I'm excited to share with you an EASY PEASY way for students to see osmosis in plant cells! In the past, I always used elodea leaves for this lab. Elodea can be hard to find at pet stores and is a little temperamental to keep alive. This year I decided to use onion skin from a purple onion and we got awesome results!
I used this lab BEFORE I taught any vocabulary such as osmosis, equilibrium, hypertonic, hypotonic, or isotonic. I wanted students to visually see what happens to cells in fresh water vs. salt water before I threw any vocabulary at them. Students were really excited to see the cells change within a matter of 60 seconds. Here are a few tips when doing this lab for the first time:
1. You cannot use the dry layers of the onion skin. You need to use the very top of the purple fleshy layer. It can be a little bit tricky to get a specimen that is thin enough, so I decided to do it myself and hand each kid a piece. I took metal tweezers, gently pushed them under the purple layer, and slid the tweezers out so a small flap of onion skin was loose. I peeled it off, handed it to each kid, and they set up their own wet mounts. No dye needed!
2. Have students make drawings using fresh water first. After they finished their drawing, they switched to salt water. To do this they do not need a new piece of onion, just leave it directly on the slide. Add a drop or two of salt water directly to the slide, no need to pre-soak the onion. Make sure your salt water solution is pretty saturated.
3. Tell students to wait at least 2 minutes before drawing the salt water image, because sometimes it takes a little time for the cytoplasm to shrivel up. Below are images of the onion cells in fresh water (left) and salt water (right) on 100x magnification. We had a discussion on whether or not the cell wall shriveled as well. Students automatically said yes, because the cell wall is almost transparent and harder to see. Once I told them to switch to high power (400x) they were able to see the cell wall more clearly and realize that the cell walls were still intact, while the membrane and cytoplasm shriveled.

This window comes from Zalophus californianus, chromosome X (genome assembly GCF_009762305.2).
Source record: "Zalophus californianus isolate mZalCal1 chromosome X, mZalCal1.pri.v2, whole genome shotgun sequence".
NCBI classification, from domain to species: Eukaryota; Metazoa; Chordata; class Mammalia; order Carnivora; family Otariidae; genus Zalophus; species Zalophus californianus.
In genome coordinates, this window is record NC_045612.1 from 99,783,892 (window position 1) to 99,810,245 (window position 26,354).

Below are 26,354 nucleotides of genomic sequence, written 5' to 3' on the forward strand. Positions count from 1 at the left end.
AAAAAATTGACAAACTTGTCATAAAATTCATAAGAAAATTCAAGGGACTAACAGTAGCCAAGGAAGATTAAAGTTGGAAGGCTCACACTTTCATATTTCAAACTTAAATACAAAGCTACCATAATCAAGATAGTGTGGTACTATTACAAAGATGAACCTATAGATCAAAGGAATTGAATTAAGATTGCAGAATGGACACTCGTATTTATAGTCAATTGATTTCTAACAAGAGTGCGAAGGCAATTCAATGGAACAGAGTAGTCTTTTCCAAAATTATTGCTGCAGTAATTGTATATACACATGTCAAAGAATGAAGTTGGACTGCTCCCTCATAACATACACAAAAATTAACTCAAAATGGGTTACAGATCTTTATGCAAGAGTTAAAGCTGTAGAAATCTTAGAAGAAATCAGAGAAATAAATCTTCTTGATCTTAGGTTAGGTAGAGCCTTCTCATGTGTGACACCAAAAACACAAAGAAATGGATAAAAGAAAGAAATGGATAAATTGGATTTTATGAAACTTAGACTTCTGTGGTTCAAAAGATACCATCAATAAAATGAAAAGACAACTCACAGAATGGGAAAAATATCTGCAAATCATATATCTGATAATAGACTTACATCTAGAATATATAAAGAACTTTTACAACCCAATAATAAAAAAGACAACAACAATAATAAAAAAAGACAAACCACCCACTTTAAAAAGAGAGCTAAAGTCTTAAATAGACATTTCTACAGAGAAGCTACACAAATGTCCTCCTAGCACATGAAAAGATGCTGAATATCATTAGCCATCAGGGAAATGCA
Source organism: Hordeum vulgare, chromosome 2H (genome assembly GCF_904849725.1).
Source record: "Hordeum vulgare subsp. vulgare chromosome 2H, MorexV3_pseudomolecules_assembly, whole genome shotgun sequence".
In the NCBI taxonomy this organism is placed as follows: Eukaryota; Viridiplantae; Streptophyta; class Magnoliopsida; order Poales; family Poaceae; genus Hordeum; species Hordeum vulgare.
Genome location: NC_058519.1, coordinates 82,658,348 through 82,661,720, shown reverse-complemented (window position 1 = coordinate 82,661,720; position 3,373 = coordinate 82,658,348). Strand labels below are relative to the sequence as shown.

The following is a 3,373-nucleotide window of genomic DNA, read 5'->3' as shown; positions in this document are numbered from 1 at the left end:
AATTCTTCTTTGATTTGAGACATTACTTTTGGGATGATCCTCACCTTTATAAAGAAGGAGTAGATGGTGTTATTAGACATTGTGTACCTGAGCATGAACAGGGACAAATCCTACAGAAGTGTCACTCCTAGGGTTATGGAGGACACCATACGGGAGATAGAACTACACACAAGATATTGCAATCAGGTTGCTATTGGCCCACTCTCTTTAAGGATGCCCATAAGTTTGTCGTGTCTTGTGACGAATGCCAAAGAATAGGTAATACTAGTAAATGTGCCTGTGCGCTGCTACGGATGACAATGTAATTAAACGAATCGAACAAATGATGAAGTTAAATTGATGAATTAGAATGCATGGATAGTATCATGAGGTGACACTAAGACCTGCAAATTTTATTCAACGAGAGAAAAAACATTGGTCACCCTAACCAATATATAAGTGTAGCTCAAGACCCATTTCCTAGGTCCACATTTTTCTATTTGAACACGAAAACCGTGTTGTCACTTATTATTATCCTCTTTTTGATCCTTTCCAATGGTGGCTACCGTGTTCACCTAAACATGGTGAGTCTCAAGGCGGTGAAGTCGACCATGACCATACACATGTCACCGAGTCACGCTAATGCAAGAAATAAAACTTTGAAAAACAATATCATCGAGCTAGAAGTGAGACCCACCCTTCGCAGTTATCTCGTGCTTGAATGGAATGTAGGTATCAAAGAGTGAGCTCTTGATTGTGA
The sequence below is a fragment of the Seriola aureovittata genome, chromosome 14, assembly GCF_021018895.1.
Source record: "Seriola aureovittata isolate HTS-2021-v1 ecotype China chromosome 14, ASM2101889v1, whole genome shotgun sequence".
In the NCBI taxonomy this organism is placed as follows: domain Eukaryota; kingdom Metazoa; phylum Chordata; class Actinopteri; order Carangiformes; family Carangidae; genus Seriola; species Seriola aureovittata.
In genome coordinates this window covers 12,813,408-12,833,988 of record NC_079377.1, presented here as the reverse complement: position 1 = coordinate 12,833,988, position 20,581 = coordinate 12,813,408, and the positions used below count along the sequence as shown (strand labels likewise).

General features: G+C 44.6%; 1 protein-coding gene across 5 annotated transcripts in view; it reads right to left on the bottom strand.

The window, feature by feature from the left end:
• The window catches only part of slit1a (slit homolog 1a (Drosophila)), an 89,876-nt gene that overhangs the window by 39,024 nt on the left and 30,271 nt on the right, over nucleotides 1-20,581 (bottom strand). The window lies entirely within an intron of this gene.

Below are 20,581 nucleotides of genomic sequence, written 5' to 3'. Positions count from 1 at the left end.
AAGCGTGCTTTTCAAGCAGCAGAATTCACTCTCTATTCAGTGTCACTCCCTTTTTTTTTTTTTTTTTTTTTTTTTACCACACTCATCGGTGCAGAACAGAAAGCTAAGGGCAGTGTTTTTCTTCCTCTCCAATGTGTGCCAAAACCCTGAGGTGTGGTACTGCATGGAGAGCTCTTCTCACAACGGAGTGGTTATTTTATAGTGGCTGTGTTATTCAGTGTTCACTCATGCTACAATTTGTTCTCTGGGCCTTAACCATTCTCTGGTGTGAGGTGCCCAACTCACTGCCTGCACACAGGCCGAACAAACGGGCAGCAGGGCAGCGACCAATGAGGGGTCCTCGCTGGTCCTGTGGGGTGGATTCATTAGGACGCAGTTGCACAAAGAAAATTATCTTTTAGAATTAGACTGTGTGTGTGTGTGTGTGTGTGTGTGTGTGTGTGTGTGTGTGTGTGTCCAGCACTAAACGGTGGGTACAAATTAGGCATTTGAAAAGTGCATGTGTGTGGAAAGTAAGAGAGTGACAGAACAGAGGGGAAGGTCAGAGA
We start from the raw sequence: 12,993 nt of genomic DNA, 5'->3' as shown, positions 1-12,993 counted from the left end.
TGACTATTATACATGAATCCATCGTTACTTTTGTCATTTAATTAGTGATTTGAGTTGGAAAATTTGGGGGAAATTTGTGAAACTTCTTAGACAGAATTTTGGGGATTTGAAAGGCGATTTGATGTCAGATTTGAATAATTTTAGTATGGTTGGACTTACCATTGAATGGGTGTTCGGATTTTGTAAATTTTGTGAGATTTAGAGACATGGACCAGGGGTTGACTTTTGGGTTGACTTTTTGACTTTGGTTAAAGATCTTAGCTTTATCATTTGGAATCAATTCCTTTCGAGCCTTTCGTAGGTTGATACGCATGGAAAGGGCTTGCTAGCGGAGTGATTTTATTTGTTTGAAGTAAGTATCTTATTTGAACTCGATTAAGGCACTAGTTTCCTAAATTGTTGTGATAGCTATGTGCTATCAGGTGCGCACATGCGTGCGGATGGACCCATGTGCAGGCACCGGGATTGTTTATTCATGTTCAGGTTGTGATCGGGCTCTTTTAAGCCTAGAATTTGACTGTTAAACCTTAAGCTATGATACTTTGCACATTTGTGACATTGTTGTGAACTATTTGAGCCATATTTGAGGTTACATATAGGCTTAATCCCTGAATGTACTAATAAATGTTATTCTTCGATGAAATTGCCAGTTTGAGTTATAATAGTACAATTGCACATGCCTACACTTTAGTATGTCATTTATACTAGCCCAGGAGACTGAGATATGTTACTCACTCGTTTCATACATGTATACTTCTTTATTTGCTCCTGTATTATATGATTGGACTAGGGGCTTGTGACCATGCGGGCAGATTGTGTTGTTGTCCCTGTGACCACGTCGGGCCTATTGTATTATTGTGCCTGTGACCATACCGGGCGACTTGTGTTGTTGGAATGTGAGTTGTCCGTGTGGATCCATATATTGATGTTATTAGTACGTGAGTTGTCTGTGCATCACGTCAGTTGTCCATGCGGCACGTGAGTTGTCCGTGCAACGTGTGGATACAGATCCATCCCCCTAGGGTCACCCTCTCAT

Tomorrow we are going to follow up with the discussion of what happened and why. Students will take notes on osmosis and we will relate it to real world situations such as: Why can't I drink salt water if I'm stranded on a boat in the ocean? Why is my contact lens solution saline instead of pure water? Why do grocery stores spray the produce with water? If you want a quick worksheet to use as a formative assessment to follow this lesson, check out my tonicity and osmosis worksheet in my TpT store HERE.
I hope your students enjoy the lab as much as mine did! Other than having my classroom smell like onion for a day, it was a total win! Want more ideas? Check out this blog post that has 10 resources for teaching cell membranes!
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As fun as prepared slides are, students always LOVE looking at living organisms under the microscope. I generally order mixed protist specimens from Wards or Carolina Biological, but this year I didn't get an order put in on time (if your district is like mine it often takes months to get things ordered and delivered...) Since I didn't have anything for my students to look at, I decided to make a hay infusion. It turned out great for what I needed.